“Newer” and “Better” Cell Phones Are Often Neither of The Two


I knew this would happen. I finally had to “upgrade” my Blackberry Bold because the charging port wouldn’t fully charge my phone. As I tell people all the time, a “better” and “newer” phone isn’t necessarily better.

When I got my new Q10 from Blackberry (paid full price by the way so I got an unlocked phone of course), I starting playing around with it but after 10 minutes and needing to actually use my phone, I put my SIM card back in the other defective phone as it still worked, although it wouldn’t charge properly. After a few days, I tried the new phone again for about 20-30 minutes and, once again, I gave up since I didn’t have the time to figure this new phone out. For the next month, I kept using my defective phone and would just keep a wall charger handy. When it finally went 100% kaput and I was forced to use the new and improved phone, that is when I experienced the same thing that I tell people all the time when they ask me, “what is the best phone?”

First, I find the new Blackberry not only counterintuitive but it is also very easy to accidentally call people or go into applications I don’t want to be in because of the hair trigger on the touch screen. I am still trying to figure out how to do basic things. Granted, I never read the owner’s manual but I never have had to. I will eventually figure out everything that I need to do with the phone so I am not too worried about that.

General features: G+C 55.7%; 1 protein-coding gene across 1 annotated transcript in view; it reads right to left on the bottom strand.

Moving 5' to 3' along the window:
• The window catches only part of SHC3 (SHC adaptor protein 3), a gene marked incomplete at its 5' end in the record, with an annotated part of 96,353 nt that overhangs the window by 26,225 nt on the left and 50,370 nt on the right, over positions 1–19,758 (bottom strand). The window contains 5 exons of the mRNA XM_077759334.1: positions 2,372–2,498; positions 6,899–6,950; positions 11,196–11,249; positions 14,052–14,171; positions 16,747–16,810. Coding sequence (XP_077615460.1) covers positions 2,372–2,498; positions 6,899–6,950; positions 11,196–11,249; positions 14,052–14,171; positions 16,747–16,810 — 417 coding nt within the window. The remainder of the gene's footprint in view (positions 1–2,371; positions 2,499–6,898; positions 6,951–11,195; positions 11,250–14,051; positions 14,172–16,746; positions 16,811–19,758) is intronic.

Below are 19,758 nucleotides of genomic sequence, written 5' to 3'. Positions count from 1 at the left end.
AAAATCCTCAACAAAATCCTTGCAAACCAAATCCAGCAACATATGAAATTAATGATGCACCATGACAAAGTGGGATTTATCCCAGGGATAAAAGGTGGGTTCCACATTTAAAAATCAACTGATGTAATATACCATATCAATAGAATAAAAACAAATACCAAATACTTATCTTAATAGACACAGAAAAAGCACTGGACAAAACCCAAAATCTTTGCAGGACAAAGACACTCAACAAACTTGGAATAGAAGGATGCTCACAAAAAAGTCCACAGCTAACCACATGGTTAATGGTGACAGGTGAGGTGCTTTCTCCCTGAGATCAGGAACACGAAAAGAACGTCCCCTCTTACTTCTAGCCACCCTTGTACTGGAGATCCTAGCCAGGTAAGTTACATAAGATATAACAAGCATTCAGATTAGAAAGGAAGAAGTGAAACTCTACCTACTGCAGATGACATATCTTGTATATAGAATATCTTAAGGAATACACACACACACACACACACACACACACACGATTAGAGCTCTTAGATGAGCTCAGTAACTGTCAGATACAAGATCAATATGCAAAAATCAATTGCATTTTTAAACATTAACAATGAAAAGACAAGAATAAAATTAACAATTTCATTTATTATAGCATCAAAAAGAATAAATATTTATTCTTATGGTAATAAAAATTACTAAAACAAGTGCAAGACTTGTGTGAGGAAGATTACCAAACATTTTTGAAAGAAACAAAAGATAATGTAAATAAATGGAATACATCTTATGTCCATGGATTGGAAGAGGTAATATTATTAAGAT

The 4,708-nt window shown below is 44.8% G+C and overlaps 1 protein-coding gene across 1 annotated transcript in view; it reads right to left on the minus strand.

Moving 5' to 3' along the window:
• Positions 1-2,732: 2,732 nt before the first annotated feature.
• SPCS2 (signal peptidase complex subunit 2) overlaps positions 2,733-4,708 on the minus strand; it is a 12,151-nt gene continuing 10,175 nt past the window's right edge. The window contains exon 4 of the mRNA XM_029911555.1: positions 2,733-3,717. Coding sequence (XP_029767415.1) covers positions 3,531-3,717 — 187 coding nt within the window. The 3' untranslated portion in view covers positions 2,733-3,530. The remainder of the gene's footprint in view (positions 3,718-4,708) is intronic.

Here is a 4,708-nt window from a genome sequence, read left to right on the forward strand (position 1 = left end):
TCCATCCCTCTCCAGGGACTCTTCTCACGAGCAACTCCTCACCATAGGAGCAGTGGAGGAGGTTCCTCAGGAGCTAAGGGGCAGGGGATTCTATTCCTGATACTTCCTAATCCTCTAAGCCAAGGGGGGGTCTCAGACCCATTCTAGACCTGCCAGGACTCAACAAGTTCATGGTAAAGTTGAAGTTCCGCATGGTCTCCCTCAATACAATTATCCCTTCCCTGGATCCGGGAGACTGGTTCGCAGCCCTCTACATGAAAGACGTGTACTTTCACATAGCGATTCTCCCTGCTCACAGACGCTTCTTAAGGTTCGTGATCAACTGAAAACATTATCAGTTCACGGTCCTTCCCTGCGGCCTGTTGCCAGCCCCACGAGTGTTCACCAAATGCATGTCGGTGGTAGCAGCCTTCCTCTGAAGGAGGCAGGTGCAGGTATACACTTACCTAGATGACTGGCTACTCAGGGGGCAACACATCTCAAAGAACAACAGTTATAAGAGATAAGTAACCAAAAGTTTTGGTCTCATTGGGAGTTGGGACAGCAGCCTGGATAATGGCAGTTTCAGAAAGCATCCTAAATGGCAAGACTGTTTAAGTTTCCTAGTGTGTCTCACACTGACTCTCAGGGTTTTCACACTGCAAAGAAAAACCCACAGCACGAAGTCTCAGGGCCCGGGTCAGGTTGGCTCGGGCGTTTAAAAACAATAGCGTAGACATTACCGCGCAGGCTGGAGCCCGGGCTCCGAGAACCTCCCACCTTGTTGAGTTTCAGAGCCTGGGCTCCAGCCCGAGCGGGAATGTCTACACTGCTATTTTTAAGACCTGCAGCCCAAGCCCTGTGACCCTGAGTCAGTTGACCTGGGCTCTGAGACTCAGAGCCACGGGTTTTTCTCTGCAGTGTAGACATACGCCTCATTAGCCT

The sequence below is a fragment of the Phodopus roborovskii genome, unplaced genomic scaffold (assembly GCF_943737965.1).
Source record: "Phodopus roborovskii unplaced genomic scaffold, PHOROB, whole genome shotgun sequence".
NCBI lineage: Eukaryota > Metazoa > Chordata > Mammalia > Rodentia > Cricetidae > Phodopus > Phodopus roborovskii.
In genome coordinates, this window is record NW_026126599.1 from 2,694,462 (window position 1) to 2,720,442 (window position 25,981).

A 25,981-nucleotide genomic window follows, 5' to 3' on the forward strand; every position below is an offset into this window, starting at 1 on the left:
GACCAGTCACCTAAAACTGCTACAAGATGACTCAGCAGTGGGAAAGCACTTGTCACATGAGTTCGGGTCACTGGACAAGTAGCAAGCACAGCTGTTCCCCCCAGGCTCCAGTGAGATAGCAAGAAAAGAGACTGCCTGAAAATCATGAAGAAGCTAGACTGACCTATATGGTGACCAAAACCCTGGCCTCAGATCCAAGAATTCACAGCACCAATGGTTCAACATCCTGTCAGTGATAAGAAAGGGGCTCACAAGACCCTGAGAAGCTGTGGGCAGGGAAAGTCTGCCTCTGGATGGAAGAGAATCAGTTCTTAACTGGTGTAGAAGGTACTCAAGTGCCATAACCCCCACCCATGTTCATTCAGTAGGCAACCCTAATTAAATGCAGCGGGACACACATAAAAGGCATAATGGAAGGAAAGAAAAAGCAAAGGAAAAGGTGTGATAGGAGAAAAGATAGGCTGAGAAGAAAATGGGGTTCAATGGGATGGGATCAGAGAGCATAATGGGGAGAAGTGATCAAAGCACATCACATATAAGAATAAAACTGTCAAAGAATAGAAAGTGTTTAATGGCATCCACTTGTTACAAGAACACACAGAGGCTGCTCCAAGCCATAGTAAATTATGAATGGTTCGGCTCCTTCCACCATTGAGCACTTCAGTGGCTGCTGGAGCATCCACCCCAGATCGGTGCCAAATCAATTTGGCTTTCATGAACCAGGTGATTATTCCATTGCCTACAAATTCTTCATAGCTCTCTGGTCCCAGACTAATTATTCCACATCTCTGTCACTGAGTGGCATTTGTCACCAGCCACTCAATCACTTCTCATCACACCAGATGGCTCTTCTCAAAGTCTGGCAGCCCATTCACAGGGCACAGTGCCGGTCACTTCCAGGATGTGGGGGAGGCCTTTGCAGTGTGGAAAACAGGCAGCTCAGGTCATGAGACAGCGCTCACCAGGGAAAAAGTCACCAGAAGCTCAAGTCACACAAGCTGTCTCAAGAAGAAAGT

My main beef is this. I drive to and from work every day and I have a very good sense of where the dead zones are – at least were on my older Blackberry Bold. Now however, the amount of dead zones has easily doubled and it rarely works in the office – as opposed to the “barely works” in the office of the previous phone.

This is frustrating because, contrary to many people I know, I actually use the phone, well, as a phone. In fact, I was almost temped to go the iPhone route but, I know that reception is a big issue for the iPhone as well.


The moral of the story is this; next time you “upgrade” your phone, consider what you are really using it for. If you do need a higher resolution screen, more memory or better picture resolution, usually a newer phone (unless it is on the low end of the spectrum in terms of price) is better. However, if you need it because you want something easier to use or better reception, usually a newer phone is not “better.” How do you know if the quality of the reception or decrease of dropped calls is better? Go online, read the reviews and then get a phone with a generous return policy.

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About Sebastian Harrison

Founder and President of Cellular Abroad and travel writer.
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